Gravitational waves not spotted after all?

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Now people are wondering whether it’s true that the big bang gravitational waves find proved stuff like the multiverse:

The news that ripples in space-time, called gravitational waves, had been spotted stunned the physics community earlier this year. This week, rumours began swirling that the scientists who reported the find have now admitted to making a mistake. The team missed a key detail in its analysis of galactic dust, the rumours suggest, making it more likely that the signal came from a source other than gravitational waves.

But the team’s response to this claim is unequivocal: “We’ve done no such thing,” says principal investigator John Kovac at Harvard University. The validity of the discovery won’t be known until another group either supports or opposes their finding, which could happen later this year.

Our Rob Sheldon had done some wondering in advance of all this. Sheldon’s view is that, using Occam’s razor, dust should have been the first hypothesis.The logic of the multiverse explains why it ended up being the last. Like,the last shall be firsta nd the first shall be totally out to lunch, so …

7 Replies to “Gravitational waves not spotted after all?

  1. 1
    Mapou says:

    Gravitational waves assume that changes in gravity propagate through space at the speed of light. Without such waves, Einstein’s general theory of gravity would be squarely falsified.

    The truth is that, if gravity were not instantaneous, Newtonian gravity would never work and planetary systems would be unstable. And yet, as we all know, Newtonian gravity is extremely accurate. Even though Newton hypothesized that gravity could be due to some sort of flux emanating from massive bodies, his theory had to assume instantaneous gravity because the equations would not work otherwise. This tells us that gravity is a nonlocal phenomenon and that all radiation-based gravity theories are nonsense, including Newton’s own flux theory.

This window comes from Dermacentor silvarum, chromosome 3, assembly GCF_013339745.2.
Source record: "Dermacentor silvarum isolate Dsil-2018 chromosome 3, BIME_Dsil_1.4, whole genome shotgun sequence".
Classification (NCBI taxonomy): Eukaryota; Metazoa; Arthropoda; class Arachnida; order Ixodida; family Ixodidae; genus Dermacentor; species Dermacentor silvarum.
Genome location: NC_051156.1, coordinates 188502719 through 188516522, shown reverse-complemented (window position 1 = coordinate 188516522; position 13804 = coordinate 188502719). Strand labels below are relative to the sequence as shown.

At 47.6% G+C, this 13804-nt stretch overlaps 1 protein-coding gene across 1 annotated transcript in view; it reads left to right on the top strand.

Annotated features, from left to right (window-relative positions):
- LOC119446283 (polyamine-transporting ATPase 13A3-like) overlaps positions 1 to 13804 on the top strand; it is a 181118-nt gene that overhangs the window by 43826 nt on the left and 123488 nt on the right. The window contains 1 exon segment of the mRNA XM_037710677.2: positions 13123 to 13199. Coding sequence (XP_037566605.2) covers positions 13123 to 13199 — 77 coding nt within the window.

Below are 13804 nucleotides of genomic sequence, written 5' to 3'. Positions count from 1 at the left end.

This stuff is so simple, it should have been part of mainstream physics centuries ago but the Einsteinian inquisition would have none of it. Heretics were and are skewered at the stake. Let us not forget that Einstein is the man who insisted that God does not play dice with the universe and publicly came out against what he considered to be “spooky action at a distance.” And that’s just the tip of the iceberg of cluelessness that floats around in the physics community.

  2. 2
    bornagain77 says:


    “The Universe today is actually very close to the most unlikely state of all, absolute flatness. And that means it must have been born in an even flatter state, as Dicke and Peebles, two of the Princeton astronomers involved in the discovery of the 3 K background radiation, pointed out in 1979. Finding the Universe in a state of even approximate flatness today is even less likely than finding a perfectly sharpened pencil balancing on its point for millions of years, for, as Dicke and Peebles pointed out, any deviation of the Universe from flatness in the Big Bang would have grown, and grown markedly, as the Universe expanded and aged. Like the pencil balanced on its point and given the tiniest nudges, the Universe soon shifts away from perfect flatness.”
    ~ John Gribbin, In Search of the Big Bang

  3. 3
    bornagain77 says:

    OT: Newly loaded Dr. Meyer video:

    Where do Complex Biological Systems Come From? A Debate, pt. 1: Stephen Meyer Presents – video


    Chrome Fusion? Ian Juby with Jeffrey Tomkins – video

  4. 4
    VunderGuy says:

    Why were people saying this proved a level two multiverse rather than a level one multiverse?

    In fact, why assume that a level one multiverse is infinite? Isn’t it more likely that our universe is just larger than the observable portion?

  5. 5
    VunderGuy says:


    Why think that gravity doesn’t move at the speed of light?

  6. 6
    tjguy says:

    It sounds like a case of being too eager to prove a point. The lure of fame is great. Even if it stands, it doesn’t prove the multiverse at all, as previously discussed, but many people will interpret it that way I’m afraid.

    Here is another take on it: </cite?

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